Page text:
Writing well and coathangers

You’ll recognise all those descriptions of how easy it is to write – ‘stare at the page until your eyes bleed’, that kind of thing – and they work for writers because we have been there. But what about the people who can’t? How do you describe the process in a way that puts them in your space? And what about really understanding it ourselves so that we can be more efficient about our own writing process? Bleeding eyes is not a good marker for success.

"Well, the well whent down to hell"

Yesterday, struggling first to get ‘out of the room’ as it were, because someone was coming later to fix the dryer and I couldn’t focus, I was suddenly hauled back into the room by a man wanting me to sign for next door’s parcel. It was like being on the end of a bungee – not that I’ve ever been there you understand but I’ve seen what happens – springing back into the real world from the deep pit of my imaginary one and with no time to even drop an anchor.

And there was the image: my writing process involves sitting in automatic mode above ground while my imagination climbs down a long, long ladder into a deep, deep well. Unfortunately, it has a rope around its waist and this rope is attached to the door bell, the calendar, the dog, the radio; any and all of which can drag my precious thinking back up and out into the daylight without warning. There is no opportunity to put my short term memory buffer into freeze frame, no pause button, and no instant replay. It’s like getting the mental bends and it can derail a whole train of unformed thought. Imagine the wreckage!

Of course, I can go back down once the interruption has been dealt with, but not only is the original impetus lost, the only way down is via the ladder – a long slow process made worse if there is further anticipated interruption on the cards. So my imagination hangs there half way down, stepping back and forth like a mantis and getting nowhere at all. Up to now, I’ve needed so much time around the descent and ascent that even the thought of interruption makes arriving at the bottom of the well less likely.

But when I do get down there, instead of an homunculean replication of blank paper, there is a pile of coat-hangers. Wire ones – plain and simple and empty. There’s also an empty clothes rail which I slowly populate with these little moveable structures upon which I will later hang detail. Unlike Stephen King who reportedly prunes his first drafts, I build on mine. The rail and the hangers are the skeleton of the story; they’re the elements of it and I often have no real idea of what they will be before I begin.  Once I have them, I can add the colours and textures, shift them around to manipulate time, layer them, mix cardigans with posh frocks and lace with denim, then stand back to see how it all looks. Sometimes I throw the whole dressing-up box at the rail, other times I’m aiming for minimalist chic so the favourite old boots and scarves are packed away back in the repository.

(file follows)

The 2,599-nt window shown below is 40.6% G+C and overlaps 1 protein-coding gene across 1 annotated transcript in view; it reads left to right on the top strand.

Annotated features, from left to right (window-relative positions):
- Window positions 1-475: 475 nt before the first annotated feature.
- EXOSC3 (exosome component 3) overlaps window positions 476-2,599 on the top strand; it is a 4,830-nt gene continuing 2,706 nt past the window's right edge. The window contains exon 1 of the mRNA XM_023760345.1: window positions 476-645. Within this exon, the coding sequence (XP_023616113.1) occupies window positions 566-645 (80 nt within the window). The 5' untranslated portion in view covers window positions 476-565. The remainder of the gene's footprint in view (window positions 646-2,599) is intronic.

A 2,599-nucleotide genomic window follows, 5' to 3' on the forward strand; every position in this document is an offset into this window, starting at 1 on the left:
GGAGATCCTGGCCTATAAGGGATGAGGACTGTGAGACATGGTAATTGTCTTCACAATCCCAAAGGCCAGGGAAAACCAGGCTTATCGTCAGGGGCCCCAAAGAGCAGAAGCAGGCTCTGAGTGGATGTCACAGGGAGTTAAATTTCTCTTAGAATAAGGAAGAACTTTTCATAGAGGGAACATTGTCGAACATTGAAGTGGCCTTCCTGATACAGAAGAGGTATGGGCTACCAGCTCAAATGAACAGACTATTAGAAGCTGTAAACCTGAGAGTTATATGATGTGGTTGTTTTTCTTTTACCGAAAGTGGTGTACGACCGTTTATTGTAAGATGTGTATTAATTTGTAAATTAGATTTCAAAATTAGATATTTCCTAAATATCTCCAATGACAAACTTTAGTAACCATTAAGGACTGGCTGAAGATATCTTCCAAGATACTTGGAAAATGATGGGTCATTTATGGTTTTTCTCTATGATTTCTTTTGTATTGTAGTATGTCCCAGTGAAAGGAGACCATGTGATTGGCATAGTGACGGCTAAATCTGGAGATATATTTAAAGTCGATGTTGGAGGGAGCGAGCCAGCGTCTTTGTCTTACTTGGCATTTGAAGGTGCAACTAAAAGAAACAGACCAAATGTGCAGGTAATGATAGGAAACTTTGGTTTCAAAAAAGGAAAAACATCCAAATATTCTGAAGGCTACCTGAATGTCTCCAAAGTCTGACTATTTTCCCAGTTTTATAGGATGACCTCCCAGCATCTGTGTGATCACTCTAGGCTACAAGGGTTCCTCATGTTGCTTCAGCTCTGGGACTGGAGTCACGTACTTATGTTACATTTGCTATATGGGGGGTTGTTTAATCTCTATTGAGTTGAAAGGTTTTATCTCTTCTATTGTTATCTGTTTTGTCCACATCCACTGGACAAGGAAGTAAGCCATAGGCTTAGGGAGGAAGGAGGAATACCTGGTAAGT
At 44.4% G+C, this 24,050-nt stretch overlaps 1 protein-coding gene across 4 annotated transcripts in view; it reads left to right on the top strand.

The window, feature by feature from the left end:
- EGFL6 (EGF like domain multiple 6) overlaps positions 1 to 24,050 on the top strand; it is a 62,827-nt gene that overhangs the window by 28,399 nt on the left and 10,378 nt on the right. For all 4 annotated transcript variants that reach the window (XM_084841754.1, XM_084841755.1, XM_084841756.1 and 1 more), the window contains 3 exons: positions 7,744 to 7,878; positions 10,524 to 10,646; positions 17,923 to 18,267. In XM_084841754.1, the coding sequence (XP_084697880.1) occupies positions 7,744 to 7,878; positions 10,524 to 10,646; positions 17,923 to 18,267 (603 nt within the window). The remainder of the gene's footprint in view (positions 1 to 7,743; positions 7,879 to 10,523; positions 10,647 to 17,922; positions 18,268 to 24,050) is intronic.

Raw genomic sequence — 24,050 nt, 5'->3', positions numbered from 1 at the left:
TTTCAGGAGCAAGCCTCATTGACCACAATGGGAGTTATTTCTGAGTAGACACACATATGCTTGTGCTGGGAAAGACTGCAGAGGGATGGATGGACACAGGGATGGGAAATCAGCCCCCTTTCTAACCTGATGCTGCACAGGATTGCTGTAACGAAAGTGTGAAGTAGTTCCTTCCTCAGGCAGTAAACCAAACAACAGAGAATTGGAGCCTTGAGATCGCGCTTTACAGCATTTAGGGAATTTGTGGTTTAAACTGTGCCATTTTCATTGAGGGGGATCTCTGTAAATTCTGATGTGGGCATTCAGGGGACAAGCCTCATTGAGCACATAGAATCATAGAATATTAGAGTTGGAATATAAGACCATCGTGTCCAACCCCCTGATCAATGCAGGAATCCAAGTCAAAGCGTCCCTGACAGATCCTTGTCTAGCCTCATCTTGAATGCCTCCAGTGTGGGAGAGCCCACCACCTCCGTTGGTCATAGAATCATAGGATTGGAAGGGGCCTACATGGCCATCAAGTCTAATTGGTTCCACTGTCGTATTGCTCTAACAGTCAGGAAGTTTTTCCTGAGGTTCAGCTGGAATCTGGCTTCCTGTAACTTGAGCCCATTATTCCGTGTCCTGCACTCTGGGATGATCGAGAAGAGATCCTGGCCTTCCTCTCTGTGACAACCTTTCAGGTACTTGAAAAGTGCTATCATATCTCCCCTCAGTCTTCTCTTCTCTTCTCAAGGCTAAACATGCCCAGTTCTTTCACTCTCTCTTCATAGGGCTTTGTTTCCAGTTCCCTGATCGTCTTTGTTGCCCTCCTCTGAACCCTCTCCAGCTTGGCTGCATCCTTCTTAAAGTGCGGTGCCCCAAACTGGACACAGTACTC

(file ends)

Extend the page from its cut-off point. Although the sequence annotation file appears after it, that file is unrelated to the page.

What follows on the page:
For me, there’s nothing like conceptualising something to enable better management and I find visualisation is invaluable. Now that I have this in mind, I can be more confident about my process and less swayed by the advice of others to ‘do it’ this way or that. I reckon I might also become better at using smaller tracts of time – getting down into the well more quickly and having more control over the return to the surface. I think I will be pulling out the ladder, cutting the rope, and installing a lift.

And now for the imagery, a clear vindication of my brief engagement with Fine Art:

mental well 1coathangers 1coathangers 4

6 thoughts on “Writing well and coathangers

  1. Yes, it is an interesting and telling image — the well and the ladder.
    Mine is far more prosaic, and, before I could arrive to it on my own, I borrowed it from writing advice books by Lawrence Block that I’ve been reading lately. He repeatedly stated that when the writing goes well, he hears his characters talking and just puts down on the page what they say. It stroke me that it was exacltly what I felt and how I would describe my writing experience when the words start flowing (or trickling in my case ). And please don’t make any parallels with psychiatric cases — I do hear my characters voices in my head but I’m aware of their internal origin. :)Naturally, I can’t hear these voices when I’m distracted by the constant demands from the outside world or seriously worried about something.

    • That’s similar to Stephen King as well – just letting the characters get on with their lives on the page. I hear them too – often using accents I can’t replicate out loud and wish I could – so if you have a psychiatric disorder then so do quite a lot of us 🙂 I think one of my big problems is not just distraction but anticipation of distraction, so having an image I can relate to will probably (hopefully!) help me get a grip on that.

      • I read Stephen King “On Writing” a while ago and don’t remember it all that well. If by some miracle there are no outside distractions, then the worst distractions come from myself, masking as Facebook, email, and myriads of other procrastinations.

  2. This is a spot on description of the writing process, Suzanne. As I write mostly during the day I know what you mean about doorbells and phone calls – it can be quite a shock to suddenly be yanked out of your well. Though right now I seem to spend a silly amount of time staring down the well – I could do with a push and someone withholding the rope!

    • Yep, I can stare for England too! Radio programmes become ‘material’, as does checking twitter, FB, all those open webpage tabs, my sock collection. So – ready for a swallow-dive …?

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